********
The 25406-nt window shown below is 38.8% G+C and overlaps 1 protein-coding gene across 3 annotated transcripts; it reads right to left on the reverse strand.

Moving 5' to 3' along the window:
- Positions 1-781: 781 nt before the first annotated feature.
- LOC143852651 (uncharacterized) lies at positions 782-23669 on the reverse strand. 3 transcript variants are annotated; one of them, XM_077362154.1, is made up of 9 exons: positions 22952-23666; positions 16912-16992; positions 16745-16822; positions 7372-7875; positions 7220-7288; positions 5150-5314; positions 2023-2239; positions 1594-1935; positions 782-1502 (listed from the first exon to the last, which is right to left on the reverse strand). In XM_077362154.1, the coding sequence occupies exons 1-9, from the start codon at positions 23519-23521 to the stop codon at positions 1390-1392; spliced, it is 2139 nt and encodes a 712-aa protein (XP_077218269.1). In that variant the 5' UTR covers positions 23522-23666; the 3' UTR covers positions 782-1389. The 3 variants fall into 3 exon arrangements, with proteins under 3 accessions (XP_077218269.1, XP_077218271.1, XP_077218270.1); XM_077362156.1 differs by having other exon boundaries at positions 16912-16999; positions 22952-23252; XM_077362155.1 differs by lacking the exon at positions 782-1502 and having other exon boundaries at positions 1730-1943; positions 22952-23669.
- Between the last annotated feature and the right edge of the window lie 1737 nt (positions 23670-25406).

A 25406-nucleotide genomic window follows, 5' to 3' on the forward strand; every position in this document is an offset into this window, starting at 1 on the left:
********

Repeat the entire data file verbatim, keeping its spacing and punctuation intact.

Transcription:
The 25406-nt window shown below is 38.8% G+C and overlaps 1 protein-coding gene across 3 annotated transcripts; it reads right to left on the reverse strand.

Moving 5' to 3' along the window:
- Positions 1-781: 781 nt before the first annotated feature.
- LOC143852651 (uncharacterized) lies at positions 782-23669 on the reverse strand. 3 transcript variants are annotated; one of them, XM_077362154.1, is made up of 9 exons: positions 22952-23666; positions 16912-16992; positions 16745-16822; positions 7372-7875; positions 7220-7288; positions 5150-5314; positions 2023-2239; positions 1594-1935; positions 782-1502 (listed from the first exon to the last, which is right to left on the reverse strand). In XM_077362154.1, the coding sequence occupies exons 1-9, from the start codon at positions 23519-23521 to the stop codon at positions 1390-1392; spliced, it is 2139 nt and encodes a 712-aa protein (XP_077218269.1). In that variant the 5' UTR covers positions 23522-23666; the 3' UTR covers positions 782-1389. The 3 variants fall into 3 exon arrangements, with proteins under 3 accessions (XP_077218269.1, XP_077218271.1, XP_077218270.1); XM_077362156.1 differs by having other exon boundaries at positions 16912-16999; positions 22952-23252; XM_077362155.1 differs by lacking the exon at positions 782-1502 and having other exon boundaries at positions 1730-1943; positions 22952-23669.
- Between the last annotated feature and the right edge of the window lie 1737 nt (positions 23670-25406).

A 25406-nucleotide genomic window follows, 5' to 3' on the forward strand; every position in this document is an offset into this window, starting at 1 on the left: